Tuesday, October 11, 2005

Not You Too, Laura!

The Washington Post carried an article this morning in which the First Lady claims sexism may be to blame for "detractors' criticisms" of Harriet Miers.

One, if it wasn't Miers it certainly would have been either a minority or a woman. Now the sexism claim is one I would expect from the lefties because they interpret every action of a conservative to be racist, sexist or both. However, looking at the hopefuls and expected nominees this time around, names at the top of the list included: Edith Jones, Edith Clement, Priscilla Owen, and Janice Rogers Brown. Even if we would have seen either Edith nominated, there is no doubt in my mind we would soon be hearing cries of "RACISM!" from the treetops and Starbucks across the nation.

Sooner or later everyone will understand that usually the best qualified or best suited individuals get the best jobs. In this case, maybe Miers wasn't the best qualified or best suited, but she is pretty damn near the top of the list. We can't fault Bush for taking it easy and avoiding the fight Democrats promised would accompany the nomination of a Janice Rogers Brown. We certainly can fault Senatorial leadership for hanging him out to dry by letting the minority party run all over Bush's appellate court nominees in the spring.

We can only hope now that we get a changing of the guard in 2006 and replace some of the light-hearted leaders of the Senate with some red-blooded, dyed in the wool conservatives. Maybe then, if Justice Stevens becomes the next to take a bow, President Bush (or whoever we elect in 2008) can nominate a proclaimed defender of the Constitution and expect a fight, but most importantly, expect to win.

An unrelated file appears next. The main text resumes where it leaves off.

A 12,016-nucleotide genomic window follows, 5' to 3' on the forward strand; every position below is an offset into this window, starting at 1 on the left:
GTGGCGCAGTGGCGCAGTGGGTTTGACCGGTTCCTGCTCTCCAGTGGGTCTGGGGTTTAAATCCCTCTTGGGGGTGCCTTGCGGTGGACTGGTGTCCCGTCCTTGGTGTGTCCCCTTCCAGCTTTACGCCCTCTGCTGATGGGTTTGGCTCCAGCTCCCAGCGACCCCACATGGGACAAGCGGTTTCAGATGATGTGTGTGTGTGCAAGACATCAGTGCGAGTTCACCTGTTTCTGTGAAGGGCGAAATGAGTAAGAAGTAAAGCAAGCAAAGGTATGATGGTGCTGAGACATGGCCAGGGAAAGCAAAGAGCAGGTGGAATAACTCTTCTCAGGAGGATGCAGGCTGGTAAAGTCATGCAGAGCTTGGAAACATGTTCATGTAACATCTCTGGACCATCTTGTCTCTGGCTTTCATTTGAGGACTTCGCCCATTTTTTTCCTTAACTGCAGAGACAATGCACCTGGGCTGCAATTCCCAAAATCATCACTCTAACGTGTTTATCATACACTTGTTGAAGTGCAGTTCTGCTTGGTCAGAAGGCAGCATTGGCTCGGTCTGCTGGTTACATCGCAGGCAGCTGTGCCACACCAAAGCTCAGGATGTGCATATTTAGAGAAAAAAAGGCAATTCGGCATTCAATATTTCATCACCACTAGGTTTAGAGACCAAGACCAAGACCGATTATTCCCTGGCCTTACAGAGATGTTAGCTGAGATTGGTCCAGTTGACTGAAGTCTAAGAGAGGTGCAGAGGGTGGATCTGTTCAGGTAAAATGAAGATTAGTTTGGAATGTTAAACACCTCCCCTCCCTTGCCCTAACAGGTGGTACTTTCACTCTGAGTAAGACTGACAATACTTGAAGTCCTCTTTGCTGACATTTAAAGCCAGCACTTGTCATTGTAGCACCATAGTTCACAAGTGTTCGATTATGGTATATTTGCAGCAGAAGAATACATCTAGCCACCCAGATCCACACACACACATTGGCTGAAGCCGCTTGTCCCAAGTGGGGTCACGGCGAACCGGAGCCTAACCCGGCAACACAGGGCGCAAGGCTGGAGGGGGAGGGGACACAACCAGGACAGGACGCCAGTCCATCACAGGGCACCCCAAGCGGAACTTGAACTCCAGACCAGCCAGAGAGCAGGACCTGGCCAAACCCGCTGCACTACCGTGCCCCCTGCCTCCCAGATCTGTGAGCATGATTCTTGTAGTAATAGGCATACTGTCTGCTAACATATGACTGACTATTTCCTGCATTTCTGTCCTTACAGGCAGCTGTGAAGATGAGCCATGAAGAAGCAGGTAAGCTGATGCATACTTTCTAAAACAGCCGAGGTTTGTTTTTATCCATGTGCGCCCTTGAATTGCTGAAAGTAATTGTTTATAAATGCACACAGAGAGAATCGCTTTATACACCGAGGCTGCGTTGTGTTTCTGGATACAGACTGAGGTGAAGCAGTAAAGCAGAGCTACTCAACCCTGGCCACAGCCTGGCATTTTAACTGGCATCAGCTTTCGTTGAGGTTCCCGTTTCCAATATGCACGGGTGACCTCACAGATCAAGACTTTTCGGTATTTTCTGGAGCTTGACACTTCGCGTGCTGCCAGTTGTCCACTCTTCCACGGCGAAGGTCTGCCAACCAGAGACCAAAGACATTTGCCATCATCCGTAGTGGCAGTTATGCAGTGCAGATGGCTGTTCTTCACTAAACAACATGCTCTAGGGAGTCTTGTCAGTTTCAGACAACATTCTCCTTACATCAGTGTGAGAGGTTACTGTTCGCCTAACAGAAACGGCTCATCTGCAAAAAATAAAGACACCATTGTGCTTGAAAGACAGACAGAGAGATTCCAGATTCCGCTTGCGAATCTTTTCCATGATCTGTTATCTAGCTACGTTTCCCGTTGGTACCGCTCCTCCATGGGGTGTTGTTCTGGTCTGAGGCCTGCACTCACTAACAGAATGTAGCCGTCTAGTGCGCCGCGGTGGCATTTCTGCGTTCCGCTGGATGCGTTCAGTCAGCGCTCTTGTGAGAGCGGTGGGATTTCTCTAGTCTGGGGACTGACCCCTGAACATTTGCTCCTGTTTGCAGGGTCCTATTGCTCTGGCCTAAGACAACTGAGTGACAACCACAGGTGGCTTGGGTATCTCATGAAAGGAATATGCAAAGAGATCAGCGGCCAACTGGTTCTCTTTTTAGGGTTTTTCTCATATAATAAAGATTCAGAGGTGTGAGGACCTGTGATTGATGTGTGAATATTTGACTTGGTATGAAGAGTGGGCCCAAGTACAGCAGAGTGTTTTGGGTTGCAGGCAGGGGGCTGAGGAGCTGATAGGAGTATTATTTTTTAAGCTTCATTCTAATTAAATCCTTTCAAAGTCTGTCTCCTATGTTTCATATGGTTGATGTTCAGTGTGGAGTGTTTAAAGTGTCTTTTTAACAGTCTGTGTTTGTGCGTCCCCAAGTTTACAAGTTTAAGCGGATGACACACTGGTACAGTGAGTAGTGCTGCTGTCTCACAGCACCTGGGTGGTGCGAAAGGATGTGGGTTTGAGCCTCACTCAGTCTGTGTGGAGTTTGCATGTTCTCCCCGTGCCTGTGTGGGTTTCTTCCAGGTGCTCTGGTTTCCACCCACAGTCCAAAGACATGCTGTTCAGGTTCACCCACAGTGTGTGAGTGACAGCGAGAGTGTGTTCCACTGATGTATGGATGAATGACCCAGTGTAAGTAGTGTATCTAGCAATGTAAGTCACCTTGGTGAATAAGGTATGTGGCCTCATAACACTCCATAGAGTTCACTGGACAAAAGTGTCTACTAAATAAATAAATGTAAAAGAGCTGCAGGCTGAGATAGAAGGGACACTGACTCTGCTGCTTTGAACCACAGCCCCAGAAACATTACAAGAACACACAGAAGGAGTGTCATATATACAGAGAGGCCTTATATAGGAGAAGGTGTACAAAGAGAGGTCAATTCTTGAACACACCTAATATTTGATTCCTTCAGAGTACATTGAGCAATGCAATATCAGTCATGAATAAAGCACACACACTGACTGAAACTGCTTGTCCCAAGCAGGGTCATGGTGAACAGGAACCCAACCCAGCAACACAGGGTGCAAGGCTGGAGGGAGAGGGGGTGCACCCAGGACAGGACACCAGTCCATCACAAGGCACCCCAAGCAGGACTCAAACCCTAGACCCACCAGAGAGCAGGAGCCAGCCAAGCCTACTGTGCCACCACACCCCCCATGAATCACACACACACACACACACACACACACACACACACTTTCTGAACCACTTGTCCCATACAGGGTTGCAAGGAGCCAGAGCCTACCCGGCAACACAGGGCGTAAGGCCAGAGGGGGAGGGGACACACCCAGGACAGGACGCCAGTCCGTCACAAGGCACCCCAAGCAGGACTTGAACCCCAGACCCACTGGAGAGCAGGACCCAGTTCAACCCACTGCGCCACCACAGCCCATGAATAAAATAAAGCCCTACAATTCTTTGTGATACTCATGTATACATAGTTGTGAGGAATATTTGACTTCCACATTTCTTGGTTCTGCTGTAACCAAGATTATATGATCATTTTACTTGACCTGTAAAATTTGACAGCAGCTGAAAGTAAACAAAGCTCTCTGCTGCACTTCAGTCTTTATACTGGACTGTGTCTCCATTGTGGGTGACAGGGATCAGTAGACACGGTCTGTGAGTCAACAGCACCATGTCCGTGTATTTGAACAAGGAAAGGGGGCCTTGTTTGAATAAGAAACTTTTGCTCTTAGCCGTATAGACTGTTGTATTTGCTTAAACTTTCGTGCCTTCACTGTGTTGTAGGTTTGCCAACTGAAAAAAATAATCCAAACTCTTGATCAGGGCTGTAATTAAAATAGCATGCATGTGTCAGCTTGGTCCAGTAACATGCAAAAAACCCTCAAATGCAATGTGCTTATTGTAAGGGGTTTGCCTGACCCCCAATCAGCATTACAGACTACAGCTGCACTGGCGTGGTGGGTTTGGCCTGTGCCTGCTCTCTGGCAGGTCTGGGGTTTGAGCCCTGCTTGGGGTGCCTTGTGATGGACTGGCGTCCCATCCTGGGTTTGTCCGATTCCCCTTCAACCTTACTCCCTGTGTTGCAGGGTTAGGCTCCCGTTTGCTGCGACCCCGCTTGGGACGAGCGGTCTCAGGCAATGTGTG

1 comment:

Ryan S said...

I've lost a lot of respect for the President and the First Lady. I knew that neither of them were conservative and were in the nebulus of "moderate," but the First Couple could at least distance themselves from liberalism instead of appearing to embrace it. The First Lady made known some of her curious views about abortion, then went on to express her belief of affirmative action (saying that she wanted a woman or a minority justice), and has now played the victom card (constantly played by liberals). Bush, on the other hand, is wishy washy about the role of the constitution (Feingold-McCain Finance Reform) and hasn't stepped up to restrain Congress's spending (which is more Congress's fault than Bush's). President Bush is not what I expected in a president. Then again, imagine what it could have been.